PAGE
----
Arun Joshi

(1045 words)
  • Pier Paolo Piciucco

Becoming a novelist in the pre-Rushdie era – that is to say, at a time when Indian fiction in English had not consolidated a reputation in the West and its chances of success at home were poor – was a hazardous matter for an Indian writer. Moreover, an indrawn individual, who did little to promote his books and who refrained from entering literary circles, found even more obstacles on his way. Starting from this situation, and considering the fact that Arun Joshi was essentially an industrialist who cultivated his love for literature only in his spare time, it is easy to understand why Joshi cynically rejoiced that not even his neighbours knew he wrote books. In spite of his neighbours' ignorance, however, Joshi little by little …

Please log in to consult the article in its entirety. If you are a member (student of staff) of a subscribing institution (see List), you should be able to access the LE on campus directly (without the need to log in), and off-campus either via the institutional log in we offer, or via your institution's remote access facilities, or by creating a personal user account with your institutional email address. If you are not a member of a subscribing institution, you will need to purchase a personal subscription. For more information on how to subscribe as an individual user, please see under Individual Subcriptions.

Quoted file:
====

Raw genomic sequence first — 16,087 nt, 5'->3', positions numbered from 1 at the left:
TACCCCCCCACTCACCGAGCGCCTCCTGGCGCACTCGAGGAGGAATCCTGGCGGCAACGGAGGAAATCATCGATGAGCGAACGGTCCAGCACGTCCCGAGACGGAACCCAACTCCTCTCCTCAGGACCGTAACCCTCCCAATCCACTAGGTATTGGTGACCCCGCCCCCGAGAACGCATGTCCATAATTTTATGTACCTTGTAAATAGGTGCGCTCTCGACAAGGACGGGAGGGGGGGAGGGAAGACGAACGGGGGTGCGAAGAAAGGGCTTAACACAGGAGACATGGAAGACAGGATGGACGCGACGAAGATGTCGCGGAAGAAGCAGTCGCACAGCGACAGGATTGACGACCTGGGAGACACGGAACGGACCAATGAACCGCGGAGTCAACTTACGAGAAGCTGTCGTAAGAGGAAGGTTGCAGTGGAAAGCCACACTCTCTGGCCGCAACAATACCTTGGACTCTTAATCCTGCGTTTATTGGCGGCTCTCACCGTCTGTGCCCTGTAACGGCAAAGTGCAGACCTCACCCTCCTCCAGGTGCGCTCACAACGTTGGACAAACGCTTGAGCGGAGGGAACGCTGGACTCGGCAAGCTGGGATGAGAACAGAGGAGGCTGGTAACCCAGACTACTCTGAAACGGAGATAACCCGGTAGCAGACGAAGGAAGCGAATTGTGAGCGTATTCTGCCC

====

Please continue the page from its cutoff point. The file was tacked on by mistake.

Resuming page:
Citation:
Piciucco, Pier Paolo. "Arun Joshi". The Literary Encyclopedia. First published 05 February 2004
[http://www.litencyc.com/php/speople.php?rec=true&UID=2414, accessed 05 August 2015.]

Articles on Joshi's works

  1. The Apprentice
  2. The City and the River
  3. The Foreigner
  4. The Last Labyrinth
  5. The Strange Case of Billy Biswas

Related Groups

  1. Indian Prose Fiction in English